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How Coronavirus Tests Actually Work

The coronavirus crisis is in large part a testing crisis. We are reading about tests. Arguing about tests. And, in many cases, struggling mightily to obtain tests for ourselves. But while test shortages are making headlines, there’s a lot about the technology behind these tests that isn’t as clear to the public. It’s like we’re all on one of those reality shows where you agree to marry a total stranger, entering into a high-stakes relationship with someone you couldn’t pick out of a crowd.

So let’s get a little more acquainted with the tests we can’t stop talking about. At the very least, learning a little more about the tests for COVID-19 will help you understand why it’s so hard to get one when you need it.

What happens when you get a COVID-19 test?

First, a medical professional puts a swab — an extra long, one-headed Q-tip — way, way, way up your nose. That captures viral particles, along with a bunch of other stuff that Dr. Davey Smith, a research virologist at the University of California, San Diego, referred to as “biological gunk,” like mucus and random cells. The next step, Smith said, is isolating the viral RNA — the genetic material that the virus uses to replicate itself. The RNA in a virus like the one that causes COVID-19 is similar to DNA, but instead of the twisted ladder of a double helix, it’s half that because it’s split down the middle. Some viruses carry their genetic code as DNA, but RNA viruses mutate a lot faster. That feature helps them jump species and evade both natural and medical efforts to kill them. Influenza, for instance, mutates so quickly that we need a new vaccine for it every year.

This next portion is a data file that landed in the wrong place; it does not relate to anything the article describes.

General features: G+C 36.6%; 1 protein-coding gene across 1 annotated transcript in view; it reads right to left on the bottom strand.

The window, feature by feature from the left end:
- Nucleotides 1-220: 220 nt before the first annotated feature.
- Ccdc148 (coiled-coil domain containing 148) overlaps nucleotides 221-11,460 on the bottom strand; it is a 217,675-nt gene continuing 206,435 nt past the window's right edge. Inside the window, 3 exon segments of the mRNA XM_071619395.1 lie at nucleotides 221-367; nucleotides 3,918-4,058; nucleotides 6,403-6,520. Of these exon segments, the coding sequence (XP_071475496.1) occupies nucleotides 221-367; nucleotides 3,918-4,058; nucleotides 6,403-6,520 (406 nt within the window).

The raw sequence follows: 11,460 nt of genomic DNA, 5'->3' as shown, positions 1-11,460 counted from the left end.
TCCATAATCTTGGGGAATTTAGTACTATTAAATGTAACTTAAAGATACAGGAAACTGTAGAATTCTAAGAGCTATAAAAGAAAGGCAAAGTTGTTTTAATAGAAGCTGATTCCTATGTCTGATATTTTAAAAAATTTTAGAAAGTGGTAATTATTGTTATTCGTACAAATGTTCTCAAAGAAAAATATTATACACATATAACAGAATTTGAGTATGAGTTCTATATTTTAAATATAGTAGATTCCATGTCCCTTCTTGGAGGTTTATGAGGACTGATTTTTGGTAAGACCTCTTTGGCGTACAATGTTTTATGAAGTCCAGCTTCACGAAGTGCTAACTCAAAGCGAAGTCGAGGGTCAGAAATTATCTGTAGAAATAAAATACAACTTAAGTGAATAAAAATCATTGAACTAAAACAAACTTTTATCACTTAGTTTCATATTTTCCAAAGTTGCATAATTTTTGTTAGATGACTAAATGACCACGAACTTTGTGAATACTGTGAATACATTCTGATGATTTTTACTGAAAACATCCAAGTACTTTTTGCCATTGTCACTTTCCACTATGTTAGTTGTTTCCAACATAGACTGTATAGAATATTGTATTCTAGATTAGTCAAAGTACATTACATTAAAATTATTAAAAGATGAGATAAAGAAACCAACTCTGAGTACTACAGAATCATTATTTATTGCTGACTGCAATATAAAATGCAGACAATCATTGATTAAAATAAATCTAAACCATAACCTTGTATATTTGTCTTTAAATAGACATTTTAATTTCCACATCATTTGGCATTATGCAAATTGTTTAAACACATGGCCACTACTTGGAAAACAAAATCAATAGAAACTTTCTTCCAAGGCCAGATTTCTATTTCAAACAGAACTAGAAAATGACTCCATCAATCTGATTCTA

Just like DNA can identify a person, RNA can identify the virus that causes COVID-19. Isolating it requires a series of steps — adding different chemicals and repeatedly spinning the sample in a centrifuge — that aim to separate the sample into layers like a fancy cocktail shot, with the layer containing the RNA floating on the top. Then the RNA has to be further purified. There’s more than one way to separate out RNA, and companies sell kits that include the chemicals you need to make it work (called reagents, because they’re used to induce a chemical reaction).

Why The U.S. Can’t Process Coronavirus Tests As Fast As South Korea

From there, the RNA is mixed with short segments of DNA called primers. The primers and RNA get combined with loose building blocks of DNA, enzymes that work like genetic construction crews, and more reagents. Mix it all up, and your RNA turns into DNA.